Stung into action by a wave of devastating data breaches, US retailers have taken the historic decision to share data on cyber-threats for the first time through a new initiative, the Retail Cyber Intelligence Sharing Center (R-CISC).

Developed after input from 50 retailers and the Retail Industry Leaders Association (RILA), R-CISC will operate as an independent body collecting anonymised data on the attacks detected by firms, hopefully allowing them to spot common patterns.  This will include malware strains, software vulnerabilities, forum activity and real-time information on attacks.

Other elements of its brief will be to educate members on defence using training and develop research capabilities by forging lnks within the security world.

Prominent launch names include J. C. Penney, the Gap American Eagle Outfitters, Nike, Lowe's Companies, Safeway, VF Corporation, Walgreen Company and the most famous victim of retail attacks to data, Target Corporation. Other firms are said to be joining in the coming weeks and months.

On the law enforcement side, the FBI, the US Secret Service, the Department of Homeland Security will also participate.

“In the face of persistent cyber criminals with increasingly sophisticated methods of attack, the R-CISC is a comprehensive resource for retailers to receive and share threat information, advance leading practices and develop research relevant to fighting cyber-crimes,”said RILA president, Sandy Kennedy, a sentiment backed up by stakeholders.

“We are confident that by sharing with our peers and industry stakeholders through the R-CISC, our industry will collectively strengthen its ability to protect critical customer information,” said, vice president of information security at Lowe's Companies, Warren Steytler.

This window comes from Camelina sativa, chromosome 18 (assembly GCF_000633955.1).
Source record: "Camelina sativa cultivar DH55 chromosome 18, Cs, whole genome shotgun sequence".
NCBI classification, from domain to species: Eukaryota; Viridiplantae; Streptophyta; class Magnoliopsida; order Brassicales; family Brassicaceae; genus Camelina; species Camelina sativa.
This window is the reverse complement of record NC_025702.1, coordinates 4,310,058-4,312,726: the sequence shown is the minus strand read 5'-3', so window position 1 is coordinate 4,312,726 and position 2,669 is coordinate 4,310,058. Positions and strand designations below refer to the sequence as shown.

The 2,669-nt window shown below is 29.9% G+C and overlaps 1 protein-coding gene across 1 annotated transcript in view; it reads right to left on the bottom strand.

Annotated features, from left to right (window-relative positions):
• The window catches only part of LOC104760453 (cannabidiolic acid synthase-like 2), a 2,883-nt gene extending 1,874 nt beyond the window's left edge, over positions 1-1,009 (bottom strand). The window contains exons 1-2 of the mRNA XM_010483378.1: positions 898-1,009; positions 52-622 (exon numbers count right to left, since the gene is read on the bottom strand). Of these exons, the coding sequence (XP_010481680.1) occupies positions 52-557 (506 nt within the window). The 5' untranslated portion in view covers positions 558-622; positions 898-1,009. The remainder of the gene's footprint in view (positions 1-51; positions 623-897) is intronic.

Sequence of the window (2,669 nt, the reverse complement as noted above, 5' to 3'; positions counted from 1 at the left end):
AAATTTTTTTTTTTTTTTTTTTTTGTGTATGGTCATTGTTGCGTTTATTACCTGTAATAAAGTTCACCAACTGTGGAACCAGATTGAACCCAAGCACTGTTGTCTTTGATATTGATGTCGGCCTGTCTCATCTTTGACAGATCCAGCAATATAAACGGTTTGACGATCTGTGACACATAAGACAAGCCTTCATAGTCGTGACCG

The industry is responding to the sudden rise in cyber-attacks during 2013 which many of its members seemed unprepared for.  A list of well-known brands were compromised, including Target, Neiman Marcus, White Lodging, Harbor Freight Tools, Easton-Bell Sports, and Michaels Stores. Events at Target contributed to the resignation of the firm’s CIO and, more recently, its CEO.

This kind of intelligencensharing could represent a model for how other industry sectors might circle the wagons against attacks that target them in quite specific ways. The banking sector has longer experience of cyber-attacks and has to some extent piggybacked data sharing on the back of fraud prevention but many other sectors continue to behave as if attacks are a problem for each organisation. This now looks like a major mistake.

Meanwhile, government and regulators in the US are losing patience with the apparent inability of organisations to defend themselves using the most obvious defence mechanism of simply ‘spreading the word’. The arrival of R-CISC is politically necessary as well as technically wise.

“This is a good move, as other industry groups – like the financial services industry with the FS-ISAC – have proven the value of threat sharing across and between organisations. Especially given the retail industry needs to work that much harder to rebuild consumer trust,” said AlienVault’s Barmak Meftah.

“But I do question whether it is enough to simply limit threat sharing to specific players within specific vertical industries,” he said. “The determination of the retail industry to share threat data is all fine and good, but the technology at the heart of all this sharing needs to be within reach of all organisations, and it needs to help facilitate this sharing easily.”